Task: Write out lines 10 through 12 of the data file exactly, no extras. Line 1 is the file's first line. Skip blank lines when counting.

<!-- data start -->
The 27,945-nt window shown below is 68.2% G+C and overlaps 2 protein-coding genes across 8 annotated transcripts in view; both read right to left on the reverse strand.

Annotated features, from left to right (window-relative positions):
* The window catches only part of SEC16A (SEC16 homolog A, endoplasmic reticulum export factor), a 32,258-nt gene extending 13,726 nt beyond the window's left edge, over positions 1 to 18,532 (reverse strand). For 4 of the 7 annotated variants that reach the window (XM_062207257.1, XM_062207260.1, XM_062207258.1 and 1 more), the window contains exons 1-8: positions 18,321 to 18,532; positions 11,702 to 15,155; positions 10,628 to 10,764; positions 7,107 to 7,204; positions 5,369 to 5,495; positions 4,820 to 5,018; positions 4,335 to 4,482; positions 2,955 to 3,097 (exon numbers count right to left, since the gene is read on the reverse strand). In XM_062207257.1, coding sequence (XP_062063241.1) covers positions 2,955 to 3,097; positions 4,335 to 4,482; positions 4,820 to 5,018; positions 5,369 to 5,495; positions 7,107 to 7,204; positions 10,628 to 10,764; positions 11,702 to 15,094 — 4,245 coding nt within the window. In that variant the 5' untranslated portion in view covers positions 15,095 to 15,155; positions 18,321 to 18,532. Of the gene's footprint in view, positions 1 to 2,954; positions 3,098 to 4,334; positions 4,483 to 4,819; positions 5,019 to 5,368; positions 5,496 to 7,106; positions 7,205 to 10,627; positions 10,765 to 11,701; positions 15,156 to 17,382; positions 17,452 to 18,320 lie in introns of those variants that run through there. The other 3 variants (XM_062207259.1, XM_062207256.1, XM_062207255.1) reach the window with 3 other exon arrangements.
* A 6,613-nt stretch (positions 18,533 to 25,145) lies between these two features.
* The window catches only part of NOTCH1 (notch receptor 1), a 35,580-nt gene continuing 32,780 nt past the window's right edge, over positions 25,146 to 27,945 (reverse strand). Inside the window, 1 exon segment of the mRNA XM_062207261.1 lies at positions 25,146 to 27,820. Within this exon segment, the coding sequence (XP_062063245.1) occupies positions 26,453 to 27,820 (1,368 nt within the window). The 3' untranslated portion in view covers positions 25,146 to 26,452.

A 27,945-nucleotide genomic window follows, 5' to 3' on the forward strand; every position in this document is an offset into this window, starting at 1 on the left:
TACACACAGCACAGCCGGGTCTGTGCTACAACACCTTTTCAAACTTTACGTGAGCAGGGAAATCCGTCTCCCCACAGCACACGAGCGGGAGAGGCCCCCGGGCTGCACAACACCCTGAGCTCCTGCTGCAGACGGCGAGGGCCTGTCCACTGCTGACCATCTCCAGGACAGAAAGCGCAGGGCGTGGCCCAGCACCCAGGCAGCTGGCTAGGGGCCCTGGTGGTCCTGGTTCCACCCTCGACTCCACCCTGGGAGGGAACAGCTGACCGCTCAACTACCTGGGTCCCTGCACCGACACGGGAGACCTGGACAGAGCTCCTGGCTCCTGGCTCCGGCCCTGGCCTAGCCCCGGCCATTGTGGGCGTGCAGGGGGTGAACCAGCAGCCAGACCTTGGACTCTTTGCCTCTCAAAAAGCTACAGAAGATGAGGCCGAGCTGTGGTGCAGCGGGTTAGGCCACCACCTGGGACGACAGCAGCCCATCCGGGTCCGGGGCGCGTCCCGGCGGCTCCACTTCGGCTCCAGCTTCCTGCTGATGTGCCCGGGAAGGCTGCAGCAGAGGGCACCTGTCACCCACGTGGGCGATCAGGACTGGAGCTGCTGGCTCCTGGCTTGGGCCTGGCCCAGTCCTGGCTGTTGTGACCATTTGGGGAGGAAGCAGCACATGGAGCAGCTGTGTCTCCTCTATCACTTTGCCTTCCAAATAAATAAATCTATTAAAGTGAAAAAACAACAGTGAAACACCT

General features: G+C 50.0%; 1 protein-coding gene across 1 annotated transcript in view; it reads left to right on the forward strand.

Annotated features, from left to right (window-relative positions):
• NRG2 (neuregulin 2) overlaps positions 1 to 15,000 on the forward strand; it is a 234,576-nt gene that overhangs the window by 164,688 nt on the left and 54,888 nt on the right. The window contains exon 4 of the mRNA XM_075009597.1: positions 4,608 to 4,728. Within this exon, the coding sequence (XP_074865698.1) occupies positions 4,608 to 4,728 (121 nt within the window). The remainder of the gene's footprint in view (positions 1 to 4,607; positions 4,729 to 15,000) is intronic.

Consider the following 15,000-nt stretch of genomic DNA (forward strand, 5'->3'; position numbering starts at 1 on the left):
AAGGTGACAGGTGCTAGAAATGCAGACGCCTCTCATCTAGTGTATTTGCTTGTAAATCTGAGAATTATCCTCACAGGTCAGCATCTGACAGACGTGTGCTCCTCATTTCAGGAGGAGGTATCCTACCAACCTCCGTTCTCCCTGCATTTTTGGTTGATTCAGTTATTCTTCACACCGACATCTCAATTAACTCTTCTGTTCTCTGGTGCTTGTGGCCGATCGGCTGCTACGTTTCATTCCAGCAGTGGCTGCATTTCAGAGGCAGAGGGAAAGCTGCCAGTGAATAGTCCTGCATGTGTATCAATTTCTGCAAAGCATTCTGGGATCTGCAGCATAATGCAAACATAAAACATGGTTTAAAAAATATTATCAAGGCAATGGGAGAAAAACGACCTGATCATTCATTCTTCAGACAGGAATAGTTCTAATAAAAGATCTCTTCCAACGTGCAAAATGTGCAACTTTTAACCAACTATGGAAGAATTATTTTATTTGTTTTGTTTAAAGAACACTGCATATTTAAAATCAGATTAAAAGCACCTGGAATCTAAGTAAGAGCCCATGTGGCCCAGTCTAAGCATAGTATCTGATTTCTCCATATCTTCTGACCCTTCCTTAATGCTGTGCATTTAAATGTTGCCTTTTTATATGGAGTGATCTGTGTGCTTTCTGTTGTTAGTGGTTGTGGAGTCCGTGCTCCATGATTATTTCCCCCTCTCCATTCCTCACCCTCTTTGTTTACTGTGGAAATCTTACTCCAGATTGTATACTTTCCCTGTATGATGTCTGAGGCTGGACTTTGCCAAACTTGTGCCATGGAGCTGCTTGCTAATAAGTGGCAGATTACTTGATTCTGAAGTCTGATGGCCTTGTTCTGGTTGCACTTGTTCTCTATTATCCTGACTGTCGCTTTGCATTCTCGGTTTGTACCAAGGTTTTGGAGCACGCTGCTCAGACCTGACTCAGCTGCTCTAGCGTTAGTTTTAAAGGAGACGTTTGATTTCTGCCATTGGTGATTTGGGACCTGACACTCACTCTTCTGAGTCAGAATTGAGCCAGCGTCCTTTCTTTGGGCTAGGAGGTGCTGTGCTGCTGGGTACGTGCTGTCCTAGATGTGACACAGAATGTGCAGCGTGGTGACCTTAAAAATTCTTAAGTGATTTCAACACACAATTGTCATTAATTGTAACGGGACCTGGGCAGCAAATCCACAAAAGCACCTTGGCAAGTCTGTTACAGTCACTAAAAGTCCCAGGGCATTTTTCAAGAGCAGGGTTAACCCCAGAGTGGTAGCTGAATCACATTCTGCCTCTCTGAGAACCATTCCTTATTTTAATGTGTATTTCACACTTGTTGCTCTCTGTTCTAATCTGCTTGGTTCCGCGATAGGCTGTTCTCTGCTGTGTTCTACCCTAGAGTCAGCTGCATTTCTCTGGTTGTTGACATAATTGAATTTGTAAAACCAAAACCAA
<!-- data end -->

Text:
• NRG2 (neuregulin 2) overlaps positions 1 to 15,000 on the forward strand; it is a 234,576-nt gene that overhangs the window by 164,688 nt on the left and 54,888 nt on the right. The window contains exon 4 of the mRNA XM_075009597.1: positions 4,608 to 4,728. Within this exon, the coding sequence (XP_074865698.1) occupies positions 4,608 to 4,728 (121 nt within the window). The remainder of the gene's footprint in view (positions 1 to 4,607; positions 4,729 to 15,000) is intronic.

Consider the following 15,000-nt stretch of genomic DNA (forward strand, 5'->3'; position numbering starts at 1 on the left):
AAGGTGACAGGTGCTAGAAATGCAGACGCCTCTCATCTAGTGTATTTGCTTGTAAATCTGAGAATTATCCTCACAGGTCAGCATCTGACAGACGTGTGCTCCTCATTTCAGGAGGAGGTATCCTACCAACCTCCGTTCTCCCTGCATTTTTGGTTGATTCAGTTATTCTTCACACCGACATCTCAATTAACTCTTCTGTTCTCTGGTGCTTGTGGCCGATCGGCTGCTACGTTTCATTCCAGCAGTGGCTGCATTTCAGAGGCAGAGGGAAAGCTGCCAGTGAATAGTCCTGCATGTGTATCAATTTCTGCAAAGCATTCTGGGATCTGCAGCATAATGCAAACATAAAACATGGTTTAAAAAATATTATCAAGGCAATGGGAGAAAAACGACCTGATCATTCATTCTTCAGACAGGAATAGTTCTAATAAAAGATCTCTTCCAACGTGCAAAATGTGCAACTTTTAACCAACTATGGAAGAATTATTTTATTTGTTTTGTTTAAAGAACACTGCATATTTAAAATCAGATTAAAAGCACCTGGAATCTAAGTAAGAGCCCATGTGGCCCAGTCTAAGCATAGTATCTGATTTCTCCATATCTTCTGACCCTTCCTTAATGCTGTGCATTTAAATGTTGCCTTTTTATATGGAGTGATCTGTGTGCTTTCTGTTGTTAGTGGTTGTGGAGTCCGTGCTCCATGATTATTTCCCCCTCTCCATTCCTCACCCTCTTTGTTTACTGTGGAAATCTTACTCCAGATTGTATACTTTCCCTGTATGATGTCTGAGGCTGGACTTTGCCAAACTTGTGCCATGGAGCTGCTTGCTAATAAGTGGCAGATTACTTGATTCTGAAGTCTGATGGCCTTGTTCTGGTTGCACTTGTTCTCTATTATCCTGACTGTCGCTTTGCATTCTCGGTTTGTACCAAGGTTTTGGAGCACGCTGCTCAGACCTGACTCAGCTGCTCTAGCGTTAGTTTTAAAGGAGACGTTTGATTTCTGCCATTGGTGATTTGGGACCTGACACTCACTCTTCTGAGTCAGAATTGAGCCAGCGTCCTTTCTTTGGGCTAGGAGGTGCTGTGCTGCTGGGTACGTGCTGTCCTAGATGTGACACAGAATGTGCAGCGTGGTGACCTTAAAAATTCTTAAGTGATTTCAACACACAATTGTCATTAATTGTAACGGGACCTGGGCAGCAAATCCACAAAAGCACCTTGGCAAGTCTGTTACAGTCACTAAAAGTCCCAGGGCATTTTTCAAGAGCAGGGTTAACCCCAGAGTGGTAGCTGAATCACATTCTGCCTCTCTGAGAACCATTCCTTATTTTAATGTGTATTTCACACTTGTTGCTCTCTGTTCTAATCTGCTTGGTTCCGCGATAGGCTGTTCTCTGCTGTGTTCTACCCTAGAGTCAGCTGCATTTCTCTGGTTGTTGACATAATTGAATTTGTAAAACCAAAACCAA